“This is our big event of the season,” club Director Emmalyn Wheaton said.
The Hartland Polo Classic began in 2017, Wheaton said, when former Hartland Area Chamber of Commerce Executive Director Katie Chuba stepped into the position looking for a unique event in Hartland.
“A mutual friend of ours started talking polo and Katie said, ‘You know, let’s have an event out there let’s do something.’ As we started to talk about it and share it with other people it just grew into this big thing that all the community and the business community really love,” Wheaton said. “It’s grown into this big event every year. People are so excited and so happy to get on board with this,” Wheaton said.
In anticipation for the event, Wheaton said attendees plan elaborate outfits.
“People really dress for this and it’s a ton of fun to watch,” she said.
Wheaton said the club partners with Derby Hats by Rachelle. People can go to Tony’s Sacco’s Coal Oven Pizza in early May and pick out a hat that matches the outfit they are planning to wear to the event.
“It’s something kind of different. We don’t have a lot of that in Livingston County,” Wheaton said.
The Hartland Polo Classic, in partnership with the Chamber, is a fundraiser to support the chamber’s scholarship and community giveback programs. This year, the funds collected will benefit Warrior Path Home, a nonprofit that serves veterans in Livingston County by providing life coaching, education and equine guided learning.
The game of polo
According to Wheaton, polo can be played indoors or outside. Typically there are four players on each side. Additionally, there are two umpires mounted on horseback as well.
The game is played in periods called chukkers. A chukker is typically 7½ minutes and there may be four to six chukkers. Players ride on ponies with a mallet to hit the ball.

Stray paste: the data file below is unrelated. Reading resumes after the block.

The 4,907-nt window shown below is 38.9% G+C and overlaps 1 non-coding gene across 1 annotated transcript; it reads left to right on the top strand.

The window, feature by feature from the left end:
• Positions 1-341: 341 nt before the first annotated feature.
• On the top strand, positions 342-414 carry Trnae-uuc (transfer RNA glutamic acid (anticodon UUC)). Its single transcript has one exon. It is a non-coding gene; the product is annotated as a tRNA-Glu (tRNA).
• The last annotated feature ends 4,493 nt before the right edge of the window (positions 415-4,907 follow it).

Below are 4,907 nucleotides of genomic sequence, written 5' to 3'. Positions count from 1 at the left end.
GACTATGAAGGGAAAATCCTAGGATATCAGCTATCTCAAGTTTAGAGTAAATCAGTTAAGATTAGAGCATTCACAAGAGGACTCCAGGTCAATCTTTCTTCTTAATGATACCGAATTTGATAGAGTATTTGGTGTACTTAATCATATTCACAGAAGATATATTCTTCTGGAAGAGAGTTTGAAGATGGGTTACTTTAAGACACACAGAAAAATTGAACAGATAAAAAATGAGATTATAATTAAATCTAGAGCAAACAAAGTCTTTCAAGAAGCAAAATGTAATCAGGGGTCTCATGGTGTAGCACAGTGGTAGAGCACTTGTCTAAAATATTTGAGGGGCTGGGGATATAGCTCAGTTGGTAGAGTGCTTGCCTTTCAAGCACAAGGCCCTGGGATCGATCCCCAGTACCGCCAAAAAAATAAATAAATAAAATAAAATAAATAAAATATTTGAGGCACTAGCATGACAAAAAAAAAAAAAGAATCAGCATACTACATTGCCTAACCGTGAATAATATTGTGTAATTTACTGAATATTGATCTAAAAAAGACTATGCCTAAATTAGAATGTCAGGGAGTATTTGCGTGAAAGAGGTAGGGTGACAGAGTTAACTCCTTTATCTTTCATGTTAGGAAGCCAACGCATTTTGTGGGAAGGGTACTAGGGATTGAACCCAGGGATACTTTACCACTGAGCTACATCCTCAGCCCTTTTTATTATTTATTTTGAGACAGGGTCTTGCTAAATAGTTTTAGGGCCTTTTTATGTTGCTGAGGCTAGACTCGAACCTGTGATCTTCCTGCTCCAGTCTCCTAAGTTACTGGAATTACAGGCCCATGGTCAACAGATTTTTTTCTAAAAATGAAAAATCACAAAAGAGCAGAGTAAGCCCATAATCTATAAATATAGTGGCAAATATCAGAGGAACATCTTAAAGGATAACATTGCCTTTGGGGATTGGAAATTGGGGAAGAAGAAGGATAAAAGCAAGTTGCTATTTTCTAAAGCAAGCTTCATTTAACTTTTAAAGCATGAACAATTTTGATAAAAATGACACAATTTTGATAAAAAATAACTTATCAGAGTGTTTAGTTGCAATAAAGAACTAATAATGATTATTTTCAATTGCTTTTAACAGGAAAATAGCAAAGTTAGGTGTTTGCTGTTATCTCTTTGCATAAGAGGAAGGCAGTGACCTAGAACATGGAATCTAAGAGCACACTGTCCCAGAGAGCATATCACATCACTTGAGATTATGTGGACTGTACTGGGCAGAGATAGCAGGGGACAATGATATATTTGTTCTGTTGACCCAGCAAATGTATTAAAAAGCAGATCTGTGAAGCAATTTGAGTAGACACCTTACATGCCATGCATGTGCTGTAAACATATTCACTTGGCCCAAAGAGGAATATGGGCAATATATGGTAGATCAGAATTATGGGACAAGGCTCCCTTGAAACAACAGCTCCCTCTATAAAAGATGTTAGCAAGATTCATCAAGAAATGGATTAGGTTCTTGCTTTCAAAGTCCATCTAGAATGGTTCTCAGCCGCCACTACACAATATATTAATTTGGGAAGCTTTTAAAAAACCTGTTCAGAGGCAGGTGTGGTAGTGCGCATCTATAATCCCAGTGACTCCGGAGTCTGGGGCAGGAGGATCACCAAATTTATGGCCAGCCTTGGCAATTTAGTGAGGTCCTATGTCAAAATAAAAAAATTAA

Depending on the temperature, players may change their ponies multiple times.
“If we’re playing, say, a four-chukker game, you can expect each player is going to be playing three or four horses, four players on a team, so that’s quite a few horses on the field at a time. It’s a very horse-intensive sport,” Wheaton said.
The History of the Detroit Polo Club
The Detroit Polo Club was established in 1962 by Merle Jenkins. In 1972, the club found its first official home in Milford, directly behind the high school.
With its growing success, the club eventually made its way to Hartland, at 500 Chukker Cove, where it has been based since 1999. The property has 160 acres with two regulation fields and a practice field, 60 stalls and more than 50 acres of pasture.
“We’re sort of like a hidden gem back here,” Wheaton said.
Wheaton said she discovered polo in college. She grew up with horses, and when she went off to Michigan State University, she was looking for something she could do to work with horses.
Her friend suggested polo tryouts and she admits that she was willing to try it even though she had never watched or played polo before.
“That was sort of the beginning of the end for me,” Wheaton said.
She said she played polo throughout college and, after she graduated, she started working for Jenkins. She said he mentored her and she started managing a polo team and a group of horses.
“From there, I just kept going with it. It’s how I met my husband and now that’s what our life is,” Wheaton said. “Our kids are around with us for the ride.”
In addition to the Hartland Polo Classic, the club also hosts a number of events throughout the season, which runs from April to October. Wheaton said the club hosts tailgate events at which attendees can park along the sidelines, have a picnic, bring their dogs on leashes and watch.
“It’s very casual, very community friendly. We do those throughout the summer as well,” Wheaton said.
In the fall, they conduct the Detroit Gold Cup, which was played in Southfield for many years, according to Wheaton.
“We decided to bring that back in 2017 as a way to honor some of the old traditions of the club as it was when it was in Milford,” she said.
She said the event is very low-key and casual, true to the kind of polo they play.
“We try to make it very family-friendly and easy to watch,” she said.
Aside from events, the club conducts a Detroit Polo School, where beginners can learn how to play. They also host the University of Michigan Polo Team in the fall and spring. Additionally, they work with Detroit Horse Power, a nonprofit that brings children from downtown Detroit to teach them how to ride and care for horses as part of their curriculum.
In comparison to other clubs in metropolitan areas, the Hartland club is relatively small, with about 20 members. Wheaton said the members are primarily “weekend warriors,” participating in polo as a hobby while working a regular 9-5 job.
“We’re so happy to be out here in Livingston County. The community loves us and we love being here. We’re growing which is a great thing and we’re able to share the sport with a lot of people which is also a really great thing,” Wheaton said.